A beautiful hotel with a restaurant, café and giftshop is at the site to provide refreshment and a place to enjoy the sights in comfort over coffee or a larger meal.
Just a few kilometres from Geysir stands the spectacularly powerful double waterfall of Gullfoss (Golden Falls) on the Hvítá (White River). The Hvítá has its source in the Hvítávatn lake on the Langjökull glacier, 40 km away in the highlands. The glacier is clearly visible amidst the mountains of the highlands from Gullfoss.
It’s a wild spot and as the river first plunges down a three-step staircase and, in two wide steps, plunges into a 32 metre-deep crevice, it throws up a terrific spray that displays multiple rainbows in the bright sunshine.
A bust has been erected to a nearby farmer’s daughter, Sigríður Tómasdóttir, who fought to preserve the falls when the government of the time was considering building a large hydroelectric power plant there, destroying one of Iceland’s natural wonders. The nation stood behind her and the government purchased the land for a national park instead.
If you get close to the falls, you will undoubtedly get soaked by the spray but, by climbing the staircase up to the top of the cliff, you will find a café and giftshop where you can both dry off and enjoy their delicious hot soup and snacks.
Named ‘The Gateway to Hell’, the Hekla volcano is one of the most famous and active volcanos in Europe. It is clearly visible from Gullfoss or Geysir, rising out of the plain in the east, normally covered by a large snow cap. It has begun erupting about every 10 years since 1970 and its eruptions are generally quite explosive. It is due to erupt once again, though it has not shown any signs of doing so, as of writing,.
Returning towards Reykjavik, the garden town of Hveragerði is a popular place to stop for refreshments and buy local produce. It lies in a thermal hotspot under the Hellisheði mountain plateau and has hot springs bubbling up all around it, with plumes of steam visible around the mountainside. These heat the greenhouses, along with the bright electric lights that make them clearly visible for miles around. A lot of food is grown here and the town has a flower festival every year in June that attracts thousands. With a good hotel, golf course, good trout and char fishing in its rivers, numerous famous artists and authors, it is another example of Iceland’s unique character.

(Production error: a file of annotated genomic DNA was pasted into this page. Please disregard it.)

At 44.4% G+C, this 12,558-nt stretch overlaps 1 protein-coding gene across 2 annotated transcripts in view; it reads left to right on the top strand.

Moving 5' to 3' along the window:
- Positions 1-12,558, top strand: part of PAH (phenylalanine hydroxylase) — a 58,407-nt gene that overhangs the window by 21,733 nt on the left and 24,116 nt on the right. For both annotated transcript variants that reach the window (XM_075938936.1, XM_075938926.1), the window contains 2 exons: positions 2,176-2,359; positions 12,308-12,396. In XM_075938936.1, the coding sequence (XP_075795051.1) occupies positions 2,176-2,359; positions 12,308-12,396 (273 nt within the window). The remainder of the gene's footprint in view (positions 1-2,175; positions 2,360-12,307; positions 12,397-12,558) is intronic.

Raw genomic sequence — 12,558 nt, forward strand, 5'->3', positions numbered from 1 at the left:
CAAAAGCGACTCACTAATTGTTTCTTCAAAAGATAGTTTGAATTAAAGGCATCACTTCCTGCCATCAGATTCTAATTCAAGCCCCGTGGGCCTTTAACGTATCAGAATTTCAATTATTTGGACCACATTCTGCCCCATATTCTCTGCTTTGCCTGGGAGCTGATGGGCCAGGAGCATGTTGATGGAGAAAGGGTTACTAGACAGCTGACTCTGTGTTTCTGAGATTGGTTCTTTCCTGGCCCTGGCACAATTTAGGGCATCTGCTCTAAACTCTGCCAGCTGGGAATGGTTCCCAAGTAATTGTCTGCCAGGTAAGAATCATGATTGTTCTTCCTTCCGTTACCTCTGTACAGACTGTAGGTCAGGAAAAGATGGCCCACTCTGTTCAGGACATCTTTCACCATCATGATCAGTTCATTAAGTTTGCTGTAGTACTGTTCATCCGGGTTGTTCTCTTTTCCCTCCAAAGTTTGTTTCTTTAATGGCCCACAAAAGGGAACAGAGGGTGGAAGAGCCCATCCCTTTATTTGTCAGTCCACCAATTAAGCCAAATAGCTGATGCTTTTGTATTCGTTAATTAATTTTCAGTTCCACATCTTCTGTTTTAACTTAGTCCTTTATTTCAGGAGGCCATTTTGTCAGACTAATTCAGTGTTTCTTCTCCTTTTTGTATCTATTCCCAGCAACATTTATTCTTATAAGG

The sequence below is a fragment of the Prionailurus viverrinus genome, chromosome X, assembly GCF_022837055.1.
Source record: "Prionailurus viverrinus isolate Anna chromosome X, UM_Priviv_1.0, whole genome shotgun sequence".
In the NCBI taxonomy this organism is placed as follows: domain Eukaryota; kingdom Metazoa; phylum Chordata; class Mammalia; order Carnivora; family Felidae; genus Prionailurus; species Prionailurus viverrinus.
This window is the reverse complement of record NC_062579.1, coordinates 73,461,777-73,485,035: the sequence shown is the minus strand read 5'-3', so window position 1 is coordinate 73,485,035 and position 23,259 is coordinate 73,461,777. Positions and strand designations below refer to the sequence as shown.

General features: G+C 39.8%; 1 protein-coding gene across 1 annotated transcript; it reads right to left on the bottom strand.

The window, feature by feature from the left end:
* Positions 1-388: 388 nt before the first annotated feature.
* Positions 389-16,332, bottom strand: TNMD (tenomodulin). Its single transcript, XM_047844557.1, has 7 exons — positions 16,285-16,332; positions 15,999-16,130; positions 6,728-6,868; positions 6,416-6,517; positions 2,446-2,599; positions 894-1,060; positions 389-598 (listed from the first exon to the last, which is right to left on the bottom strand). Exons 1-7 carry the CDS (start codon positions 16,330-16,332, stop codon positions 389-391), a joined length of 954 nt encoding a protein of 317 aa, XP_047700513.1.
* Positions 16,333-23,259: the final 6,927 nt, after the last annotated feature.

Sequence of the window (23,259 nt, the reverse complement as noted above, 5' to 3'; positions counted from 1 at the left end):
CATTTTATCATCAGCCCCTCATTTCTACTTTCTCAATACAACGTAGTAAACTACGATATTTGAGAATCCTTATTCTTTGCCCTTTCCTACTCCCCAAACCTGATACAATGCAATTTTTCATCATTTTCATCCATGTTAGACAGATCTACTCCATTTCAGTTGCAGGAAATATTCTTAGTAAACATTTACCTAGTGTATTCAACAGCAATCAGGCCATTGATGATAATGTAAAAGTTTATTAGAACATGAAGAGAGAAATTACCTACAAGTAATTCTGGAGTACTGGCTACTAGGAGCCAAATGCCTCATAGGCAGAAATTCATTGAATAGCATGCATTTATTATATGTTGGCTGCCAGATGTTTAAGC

Leaving Hveragerði in the valley, there is a climb up the steep side of Hellisheiði. Once at the top of this mountain, there is an awesome view of the countryside to the south and east. Lava fields are punctuated by plumes of steam rising high into the air that turn golden in the evening sun. Coming down off the mountain, the visitor can see an odd snake-like pattern of pipes carrying hot water to the capital from the new power stations that tap into the geothermal waters heated by the rocks beneath the mountain.
The Golden Circle encapsulates the unique flavour of Iceland in all its forms and beauty, its culture and history, past and present. A brief article like this can only hit some highlights but it’s worth taking the time to investigate all the many features that surround the tour. Then, if you have the time available, the rest of the country will only build on what you have seen on this, the most popular tour of Iceland.